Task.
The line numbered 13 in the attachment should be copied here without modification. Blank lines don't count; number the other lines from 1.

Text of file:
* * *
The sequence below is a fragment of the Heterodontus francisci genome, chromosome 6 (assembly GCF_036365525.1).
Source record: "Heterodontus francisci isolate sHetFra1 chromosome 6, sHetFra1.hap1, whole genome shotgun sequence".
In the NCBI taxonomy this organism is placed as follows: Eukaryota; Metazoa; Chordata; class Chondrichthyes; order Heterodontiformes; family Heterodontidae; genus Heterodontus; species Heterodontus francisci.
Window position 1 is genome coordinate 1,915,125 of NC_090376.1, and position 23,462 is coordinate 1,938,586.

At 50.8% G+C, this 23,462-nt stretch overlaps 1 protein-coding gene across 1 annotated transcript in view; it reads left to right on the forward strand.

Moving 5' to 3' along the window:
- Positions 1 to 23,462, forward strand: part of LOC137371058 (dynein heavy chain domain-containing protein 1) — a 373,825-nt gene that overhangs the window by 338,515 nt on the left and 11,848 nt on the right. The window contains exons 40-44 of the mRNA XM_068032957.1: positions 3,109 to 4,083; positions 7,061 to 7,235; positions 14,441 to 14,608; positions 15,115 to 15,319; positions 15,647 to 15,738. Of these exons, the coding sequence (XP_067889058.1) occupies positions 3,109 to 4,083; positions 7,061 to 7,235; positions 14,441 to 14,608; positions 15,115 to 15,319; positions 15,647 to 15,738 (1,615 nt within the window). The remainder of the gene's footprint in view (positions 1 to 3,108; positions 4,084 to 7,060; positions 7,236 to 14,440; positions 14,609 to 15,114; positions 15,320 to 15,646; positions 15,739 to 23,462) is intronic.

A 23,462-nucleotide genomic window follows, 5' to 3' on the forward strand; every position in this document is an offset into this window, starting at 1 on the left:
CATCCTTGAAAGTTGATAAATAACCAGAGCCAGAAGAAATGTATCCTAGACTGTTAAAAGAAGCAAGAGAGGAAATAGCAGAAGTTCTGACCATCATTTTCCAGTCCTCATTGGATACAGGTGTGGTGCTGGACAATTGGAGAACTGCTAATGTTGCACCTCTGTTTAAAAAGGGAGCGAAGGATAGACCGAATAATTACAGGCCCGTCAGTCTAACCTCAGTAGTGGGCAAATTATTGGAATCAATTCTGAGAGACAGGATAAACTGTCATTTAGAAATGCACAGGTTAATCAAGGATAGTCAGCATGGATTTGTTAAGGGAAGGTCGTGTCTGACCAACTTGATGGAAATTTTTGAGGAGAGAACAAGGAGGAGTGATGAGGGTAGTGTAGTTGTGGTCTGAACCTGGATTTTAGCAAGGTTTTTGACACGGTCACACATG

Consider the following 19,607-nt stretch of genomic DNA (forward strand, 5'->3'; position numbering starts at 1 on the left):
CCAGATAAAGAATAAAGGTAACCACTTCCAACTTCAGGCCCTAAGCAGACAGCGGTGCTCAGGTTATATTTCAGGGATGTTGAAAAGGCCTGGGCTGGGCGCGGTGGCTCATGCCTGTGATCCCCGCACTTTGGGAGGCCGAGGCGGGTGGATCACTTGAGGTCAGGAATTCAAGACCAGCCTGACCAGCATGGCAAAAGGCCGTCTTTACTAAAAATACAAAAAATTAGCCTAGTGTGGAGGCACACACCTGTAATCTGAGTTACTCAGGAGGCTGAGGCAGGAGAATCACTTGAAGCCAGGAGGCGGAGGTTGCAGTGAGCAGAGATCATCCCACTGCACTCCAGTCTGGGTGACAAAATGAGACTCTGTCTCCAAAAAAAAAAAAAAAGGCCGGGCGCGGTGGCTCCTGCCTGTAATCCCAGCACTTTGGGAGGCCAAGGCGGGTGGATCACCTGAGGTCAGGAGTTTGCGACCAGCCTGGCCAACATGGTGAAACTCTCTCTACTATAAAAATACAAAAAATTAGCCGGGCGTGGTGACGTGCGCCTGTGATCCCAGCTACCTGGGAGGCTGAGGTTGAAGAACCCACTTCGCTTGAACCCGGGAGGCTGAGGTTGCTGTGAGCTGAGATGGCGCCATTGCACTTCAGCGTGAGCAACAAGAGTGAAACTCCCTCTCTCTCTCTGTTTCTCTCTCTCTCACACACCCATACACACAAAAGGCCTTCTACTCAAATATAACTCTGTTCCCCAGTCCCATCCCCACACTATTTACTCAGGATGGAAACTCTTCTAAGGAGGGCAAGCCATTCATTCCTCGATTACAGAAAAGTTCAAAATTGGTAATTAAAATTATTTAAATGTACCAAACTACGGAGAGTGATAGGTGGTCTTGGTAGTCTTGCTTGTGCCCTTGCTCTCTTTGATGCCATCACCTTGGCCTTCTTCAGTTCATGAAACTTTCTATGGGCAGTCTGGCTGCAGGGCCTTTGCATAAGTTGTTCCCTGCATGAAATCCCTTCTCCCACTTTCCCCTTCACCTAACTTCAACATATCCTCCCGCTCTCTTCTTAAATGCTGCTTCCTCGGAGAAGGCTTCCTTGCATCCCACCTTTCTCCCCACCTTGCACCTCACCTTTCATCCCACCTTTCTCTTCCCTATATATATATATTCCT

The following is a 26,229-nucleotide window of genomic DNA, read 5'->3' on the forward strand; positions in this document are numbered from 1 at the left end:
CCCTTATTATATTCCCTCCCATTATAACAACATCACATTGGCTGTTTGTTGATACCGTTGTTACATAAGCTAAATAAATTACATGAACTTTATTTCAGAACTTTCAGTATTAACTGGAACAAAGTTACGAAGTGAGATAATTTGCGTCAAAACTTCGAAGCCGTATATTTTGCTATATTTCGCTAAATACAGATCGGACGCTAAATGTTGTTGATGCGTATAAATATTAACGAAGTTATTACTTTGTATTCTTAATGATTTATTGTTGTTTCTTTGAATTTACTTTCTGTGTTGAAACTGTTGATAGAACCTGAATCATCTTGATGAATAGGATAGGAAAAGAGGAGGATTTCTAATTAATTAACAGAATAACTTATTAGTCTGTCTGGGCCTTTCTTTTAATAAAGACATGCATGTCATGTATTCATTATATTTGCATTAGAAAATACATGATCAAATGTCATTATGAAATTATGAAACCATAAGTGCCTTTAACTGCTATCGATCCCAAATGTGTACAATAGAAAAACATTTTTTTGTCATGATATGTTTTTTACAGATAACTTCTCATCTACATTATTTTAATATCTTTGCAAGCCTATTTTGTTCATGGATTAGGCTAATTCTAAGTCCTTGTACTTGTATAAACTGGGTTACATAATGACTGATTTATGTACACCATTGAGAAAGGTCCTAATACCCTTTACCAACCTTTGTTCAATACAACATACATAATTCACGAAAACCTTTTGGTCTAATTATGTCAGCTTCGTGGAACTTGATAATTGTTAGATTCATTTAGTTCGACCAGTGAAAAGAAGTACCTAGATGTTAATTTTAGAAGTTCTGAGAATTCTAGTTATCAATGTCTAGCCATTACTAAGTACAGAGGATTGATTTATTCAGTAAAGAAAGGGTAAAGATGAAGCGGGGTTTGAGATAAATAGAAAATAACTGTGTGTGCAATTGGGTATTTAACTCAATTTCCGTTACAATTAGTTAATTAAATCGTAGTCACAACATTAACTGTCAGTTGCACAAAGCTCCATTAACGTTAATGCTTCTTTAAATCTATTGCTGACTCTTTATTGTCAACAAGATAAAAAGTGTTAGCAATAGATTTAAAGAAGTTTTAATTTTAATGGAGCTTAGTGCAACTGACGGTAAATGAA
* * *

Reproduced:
CCCTTATTATATTCCCTCCCATTATAACAACATCACATTGGCTGTTTGTTGATACCGTTGTTACATAAGCTAAATAAATTACATGAACTTTATTTCAGAACTTTCAGTATTAACTGGAACAAAGTTACGAAGTGAGATAATTTGCGTCAAAACTTCGAAGCCGTATATTTTGCTATATTTCGCTAAATACAGATCGGACGCTAAATGTTGTTGATGCGTATAAATATTAACGAAGTTATTACTTTGTATTCTTAATGATTTATTGTTGTTTCTTTGAATTTACTTTCTGTGTTGAAACTGTTGATAGAACCTGAATCATCTTGATGAATAGGATAGGAAAAGAGGAGGATTTCTAATTAATTAACAGAATAACTTATTAGTCTGTCTGGGCCTTTCTTTTAATAAAGACATGCATGTCATGTATTCATTATATTTGCATTAGAAAATACATGATCAAATGTCATTATGAAATTATGAAACCATAAGTGCCTTTAACTGCTATCGATCCCAAATGTGTACAATAGAAAAACATTTTTTTGTCATGATATGTTTTTTACAGATAACTTCTCATCTACATTATTTTAATATCTTTGCAAGCCTATTTTGTTCATGGATTAGGCTAATTCTAAGTCCTTGTACTTGTATAAACTGGGTTACATAATGACTGATTTATGTACACCATTGAGAAAGGTCCTAATACCCTTTACCAACCTTTGTTCAATACAACATACATAATTCACGAAAACCTTTTGGTCTAATTATGTCAGCTTCGTGGAACTTGATAATTGTTAGATTCATTTAGTTCGACCAGTGAAAAGAAGTACCTAGATGTTAATTTTAGAAGTTCTGAGAATTCTAGTTATCAATGTCTAGCCATTACTAAGTACAGAGGATTGATTTATTCAGTAAAGAAAGGGTAAAGATGAAGCGGGGTTTGAGATAAATAGAAAATAACTGTGTGTGCAATTGGGTATTTAACTCAATTTCCGTTACAATTAGTTAATTAAATCGTAGTCACAACATTAACTGTCAGTTGCACAAAGCTCCATTAACGTTAATGCTTCTTTAAATCTATTGCTGACTCTTTATTGTCAACAAGATAAAAAGTGTTAGCAATAGATTTAAAGAAGTTTTAATTTTAATGGAGCTTAGTGCAACTGACGGTAAATGAA